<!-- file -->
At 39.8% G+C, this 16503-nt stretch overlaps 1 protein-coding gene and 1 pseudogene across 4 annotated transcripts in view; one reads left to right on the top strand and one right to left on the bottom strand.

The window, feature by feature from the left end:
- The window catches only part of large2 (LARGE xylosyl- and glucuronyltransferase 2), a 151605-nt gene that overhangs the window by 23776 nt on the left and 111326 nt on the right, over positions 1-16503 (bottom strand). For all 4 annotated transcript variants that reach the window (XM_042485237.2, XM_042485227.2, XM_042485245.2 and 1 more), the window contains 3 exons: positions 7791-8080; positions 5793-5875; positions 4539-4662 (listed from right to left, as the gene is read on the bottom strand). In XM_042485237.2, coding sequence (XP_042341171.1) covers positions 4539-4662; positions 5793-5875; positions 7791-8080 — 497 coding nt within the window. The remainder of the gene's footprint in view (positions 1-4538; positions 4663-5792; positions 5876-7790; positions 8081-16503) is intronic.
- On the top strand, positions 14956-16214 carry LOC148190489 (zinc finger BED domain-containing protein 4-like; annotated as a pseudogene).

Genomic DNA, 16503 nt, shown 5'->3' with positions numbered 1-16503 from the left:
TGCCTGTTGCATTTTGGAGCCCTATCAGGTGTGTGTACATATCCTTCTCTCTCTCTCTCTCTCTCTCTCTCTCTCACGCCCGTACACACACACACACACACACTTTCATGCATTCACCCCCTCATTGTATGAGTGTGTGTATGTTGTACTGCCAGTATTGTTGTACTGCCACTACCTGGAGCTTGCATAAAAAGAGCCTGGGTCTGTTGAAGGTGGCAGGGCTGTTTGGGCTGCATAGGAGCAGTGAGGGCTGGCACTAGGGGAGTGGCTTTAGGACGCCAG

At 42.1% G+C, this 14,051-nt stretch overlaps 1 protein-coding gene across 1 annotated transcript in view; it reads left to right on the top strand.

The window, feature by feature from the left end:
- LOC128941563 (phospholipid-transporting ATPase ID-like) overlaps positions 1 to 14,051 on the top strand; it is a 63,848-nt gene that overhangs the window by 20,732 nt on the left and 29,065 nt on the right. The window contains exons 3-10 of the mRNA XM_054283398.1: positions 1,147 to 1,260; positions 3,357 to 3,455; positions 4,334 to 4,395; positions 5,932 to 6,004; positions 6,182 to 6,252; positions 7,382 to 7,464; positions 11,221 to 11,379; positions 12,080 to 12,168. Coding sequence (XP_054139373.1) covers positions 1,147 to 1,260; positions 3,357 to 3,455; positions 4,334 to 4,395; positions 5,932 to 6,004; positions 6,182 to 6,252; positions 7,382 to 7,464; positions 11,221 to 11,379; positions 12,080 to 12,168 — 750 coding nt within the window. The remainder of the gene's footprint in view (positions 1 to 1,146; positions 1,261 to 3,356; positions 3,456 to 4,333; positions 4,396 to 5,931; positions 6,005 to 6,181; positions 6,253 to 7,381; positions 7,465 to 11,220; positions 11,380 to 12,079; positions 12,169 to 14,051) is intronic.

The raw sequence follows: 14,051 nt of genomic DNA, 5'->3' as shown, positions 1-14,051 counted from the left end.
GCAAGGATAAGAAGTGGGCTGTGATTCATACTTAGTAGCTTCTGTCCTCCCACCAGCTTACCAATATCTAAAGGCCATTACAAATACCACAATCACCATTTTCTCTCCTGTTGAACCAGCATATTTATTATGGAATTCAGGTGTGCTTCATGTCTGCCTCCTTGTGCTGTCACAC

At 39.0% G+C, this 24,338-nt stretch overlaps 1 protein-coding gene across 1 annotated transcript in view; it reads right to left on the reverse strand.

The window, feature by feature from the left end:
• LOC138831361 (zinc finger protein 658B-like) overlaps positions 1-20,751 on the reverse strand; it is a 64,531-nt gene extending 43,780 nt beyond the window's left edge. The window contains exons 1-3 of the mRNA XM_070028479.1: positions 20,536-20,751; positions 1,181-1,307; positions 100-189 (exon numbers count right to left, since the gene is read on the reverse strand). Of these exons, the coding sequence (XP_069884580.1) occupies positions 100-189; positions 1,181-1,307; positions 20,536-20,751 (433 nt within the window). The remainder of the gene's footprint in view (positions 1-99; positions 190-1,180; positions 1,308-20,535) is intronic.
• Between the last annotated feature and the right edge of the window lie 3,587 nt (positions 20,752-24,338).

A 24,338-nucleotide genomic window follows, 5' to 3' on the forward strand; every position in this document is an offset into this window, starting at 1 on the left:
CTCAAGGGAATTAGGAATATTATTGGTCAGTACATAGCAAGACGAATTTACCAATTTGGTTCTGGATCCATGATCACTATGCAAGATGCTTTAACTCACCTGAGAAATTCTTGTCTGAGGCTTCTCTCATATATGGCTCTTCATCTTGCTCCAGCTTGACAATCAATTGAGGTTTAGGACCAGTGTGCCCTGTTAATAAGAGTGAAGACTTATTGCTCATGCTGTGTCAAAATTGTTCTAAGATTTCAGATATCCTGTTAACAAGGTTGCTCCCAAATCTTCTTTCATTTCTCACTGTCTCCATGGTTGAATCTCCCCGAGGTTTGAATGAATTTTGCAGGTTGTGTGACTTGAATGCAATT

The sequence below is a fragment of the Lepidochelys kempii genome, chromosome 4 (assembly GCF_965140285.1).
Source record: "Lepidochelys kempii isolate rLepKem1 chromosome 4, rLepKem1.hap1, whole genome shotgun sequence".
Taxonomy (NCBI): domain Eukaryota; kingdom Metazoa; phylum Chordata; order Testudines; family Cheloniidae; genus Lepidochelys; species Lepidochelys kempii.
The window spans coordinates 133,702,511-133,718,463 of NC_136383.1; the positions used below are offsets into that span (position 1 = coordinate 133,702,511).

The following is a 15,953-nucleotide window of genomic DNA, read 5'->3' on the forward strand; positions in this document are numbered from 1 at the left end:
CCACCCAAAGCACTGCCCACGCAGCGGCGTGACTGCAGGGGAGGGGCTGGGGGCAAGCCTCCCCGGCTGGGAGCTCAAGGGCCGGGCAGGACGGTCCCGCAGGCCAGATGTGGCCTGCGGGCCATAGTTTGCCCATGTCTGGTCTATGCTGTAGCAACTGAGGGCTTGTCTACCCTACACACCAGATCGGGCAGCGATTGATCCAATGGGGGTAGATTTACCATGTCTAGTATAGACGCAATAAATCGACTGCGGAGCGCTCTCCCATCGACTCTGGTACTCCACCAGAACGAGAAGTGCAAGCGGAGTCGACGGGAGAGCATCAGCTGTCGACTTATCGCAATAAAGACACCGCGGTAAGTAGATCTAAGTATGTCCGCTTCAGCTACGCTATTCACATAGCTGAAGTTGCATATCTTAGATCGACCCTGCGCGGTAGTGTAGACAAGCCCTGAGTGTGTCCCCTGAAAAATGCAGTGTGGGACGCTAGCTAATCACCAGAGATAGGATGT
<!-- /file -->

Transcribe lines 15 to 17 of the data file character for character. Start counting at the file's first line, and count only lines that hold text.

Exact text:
• Between the last annotated feature and the right edge of the window lie 3,587 nt (positions 20,752-24,338).

A 24,338-nucleotide genomic window follows, 5' to 3' on the forward strand; every position in this document is an offset into this window, starting at 1 on the left:
CTCAAGGGAATTAGGAATATTATTGGTCAGTACATAGCAAGACGAATTTACCAATTTGGTTCTGGATCCATGATCACTATGCAAGATGCTTTAACTCACCTGAGAAATTCTTGTCTGAGGCTTCTCTCATATATGGCTCTTCATCTTGCTCCAGCTTGACAATCAATTGAGGTTTAGGACCAGTGTGCCCTGTTAATAAGAGTGAAGACTTATTGCTCATGCTGTGTCAAAATTGTTCTAAGATTTCAGATATCCTGTTAACAAGGTTGCTCCCAAATCTTCTTTCATTTCTCACTGTCTCCATGGTTGAATCTCCCCGAGGTTTGAATGAATTTTGCAGGTTGTGTGACTTGAATGCAATT